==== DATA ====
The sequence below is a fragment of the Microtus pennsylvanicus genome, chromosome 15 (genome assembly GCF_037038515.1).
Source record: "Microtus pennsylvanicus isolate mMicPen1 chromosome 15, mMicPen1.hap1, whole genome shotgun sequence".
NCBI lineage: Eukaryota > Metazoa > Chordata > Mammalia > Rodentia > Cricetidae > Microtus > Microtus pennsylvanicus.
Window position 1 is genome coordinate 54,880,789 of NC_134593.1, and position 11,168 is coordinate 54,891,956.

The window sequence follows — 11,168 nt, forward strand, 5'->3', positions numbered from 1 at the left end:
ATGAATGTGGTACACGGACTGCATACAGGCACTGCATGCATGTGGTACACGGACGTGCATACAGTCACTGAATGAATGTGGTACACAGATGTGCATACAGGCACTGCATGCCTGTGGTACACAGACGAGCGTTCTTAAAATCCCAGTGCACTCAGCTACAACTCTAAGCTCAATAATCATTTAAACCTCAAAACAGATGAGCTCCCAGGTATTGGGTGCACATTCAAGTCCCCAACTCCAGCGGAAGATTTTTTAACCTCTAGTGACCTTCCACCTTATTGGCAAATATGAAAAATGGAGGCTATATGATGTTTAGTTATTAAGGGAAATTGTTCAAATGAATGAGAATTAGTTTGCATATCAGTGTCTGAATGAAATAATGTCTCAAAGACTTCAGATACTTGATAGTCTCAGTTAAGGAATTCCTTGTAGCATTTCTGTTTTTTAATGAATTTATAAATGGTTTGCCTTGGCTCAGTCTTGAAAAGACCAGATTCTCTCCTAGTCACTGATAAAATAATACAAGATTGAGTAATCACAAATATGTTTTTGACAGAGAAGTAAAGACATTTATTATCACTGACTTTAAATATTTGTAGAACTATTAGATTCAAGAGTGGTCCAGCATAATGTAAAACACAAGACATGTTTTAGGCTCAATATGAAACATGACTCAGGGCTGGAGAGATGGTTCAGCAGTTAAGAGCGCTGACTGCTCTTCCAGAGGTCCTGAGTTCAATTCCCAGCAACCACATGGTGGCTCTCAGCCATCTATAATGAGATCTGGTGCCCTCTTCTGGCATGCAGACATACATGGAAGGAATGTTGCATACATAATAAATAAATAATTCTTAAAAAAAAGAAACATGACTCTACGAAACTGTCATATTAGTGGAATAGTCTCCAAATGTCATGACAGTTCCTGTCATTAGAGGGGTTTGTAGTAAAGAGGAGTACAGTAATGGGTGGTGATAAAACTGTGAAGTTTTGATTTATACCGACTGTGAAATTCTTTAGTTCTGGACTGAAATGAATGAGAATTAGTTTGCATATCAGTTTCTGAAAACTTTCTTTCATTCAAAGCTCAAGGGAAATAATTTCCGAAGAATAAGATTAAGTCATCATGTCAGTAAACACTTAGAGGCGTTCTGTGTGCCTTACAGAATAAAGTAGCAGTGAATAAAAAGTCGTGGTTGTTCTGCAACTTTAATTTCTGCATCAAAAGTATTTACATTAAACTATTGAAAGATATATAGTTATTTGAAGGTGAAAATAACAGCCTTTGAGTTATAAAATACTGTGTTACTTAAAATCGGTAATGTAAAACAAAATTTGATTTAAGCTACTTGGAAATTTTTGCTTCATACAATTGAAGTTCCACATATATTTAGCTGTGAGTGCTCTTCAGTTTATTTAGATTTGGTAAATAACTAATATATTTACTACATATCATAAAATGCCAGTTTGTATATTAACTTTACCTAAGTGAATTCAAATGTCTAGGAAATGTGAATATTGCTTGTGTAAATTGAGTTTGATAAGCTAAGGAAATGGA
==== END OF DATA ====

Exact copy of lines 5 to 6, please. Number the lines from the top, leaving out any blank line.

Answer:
The window sequence follows — 11,168 nt, forward strand, 5'->3', positions numbered from 1 at the left end:
ATGAATGTGGTACACGGACTGCATACAGGCACTGCATGCATGTGGTACACGGACGTGCATACAGTCACTGAATGAATGTGGTACACAGATGTGCATACAGGCACTGCATGCCTGTGGTACACAGACGAGCGTTCTTAAAATCCCAGTGCACTCAGCTACAACTCTAAGCTCAATAATCATTTAAACCTCAAAACAGATGAGCTCCCAGGTATTGGGTGCACATTCAAGTCCCCAACTCCAGCGGAAGATTTTTTAACCTCTAGTGACCTTCCACCTTATTGGCAAATATGAAAAATGGAGGCTATATGATGTTTAGTTATTAAGGGAAATTGTTCAAATGAATGAGAATTAGTTTGCATATCAGTGTCTGAATGAAATAATGTCTCAAAGACTTCAGATACTTGATAGTCTCAGTTAAGGAATTCCTTGTAGCATTTCTGTTTTTTAATGAATTTATAAATGGTTTGCCTTGGCTCAGTCTTGAAAAGACCAGATTCTCTCCTAGTCACTGATAAAATAATACAAGATTGAGTAATCACAAATATGTTTTTGACAGAGAAGTAAAGACATTTATTATCACTGACTTTAAATATTTGTAGAACTATTAGATTCAAGAGTGGTCCAGCATAATGTAAAACACAAGACATGTTTTAGGCTCAATATGAAACATGACTCAGGGCTGGAGAGATGGTTCAGCAGTTAAGAGCGCTGACTGCTCTTCCAGAGGTCCTGAGTTCAATTCCCAGCAACCACATGGTGGCTCTCAGCCATCTATAATGAGATCTGGTGCCCTCTTCTGGCATGCAGACATACATGGAAGGAATGTTGCATACATAATAAATAAATAATTCTTAAAAAAAAGAAACATGACTCTACGAAACTGTCATATTAGTGGAATAGTCTCCAAATGTCATGACAGTTCCTGTCATTAGAGGGGTTTGTAGTAAAGAGGAGTACAGTAATGGGTGGTGATAAAACTGTGAAGTTTTGATTTATACCGACTGTGAAATTCTTTAGTTCTGGACTGAAATGAATGAGAATTAGTTTGCATATCAGTTTCTGAAAACTTTCTTTCATTCAAAGCTCAAGGGAAATAATTTCCGAAGAATAAGATTAAGTCATCATGTCAGTAAACACTTAGAGGCGTTCTGTGTGCCTTACAGAATAAAGTAGCAGTGAATAAAAAGTCGTGGTTGTTCTGCAACTTTAATTTCTGCATCAAAAGTATTTACATTAAACTATTGAAAGATATATAGTTATTTGAAGGTGAAAATAACAGCCTTTGAGTTATAAAATACTGTGTTACTTAAAATCGGTAATGTAAAACAAAATTTGATTTAAGCTACTTGGAAATTTTTGCTTCATACAATTGAAGTTCCACATATATTTAGCTGTGAGTGCTCTTCAGTTTATTTAGATTTGGTAAATAACTAATATATTTACTACATATCATAAAATGCCAGTTTGTATATTAACTTTACCTAAGTGAATTCAAATGTCTAGGAAATGTGAATATTGCTTGTGTAAATTGAGTTTGATAAGCTAAGGAAATGGA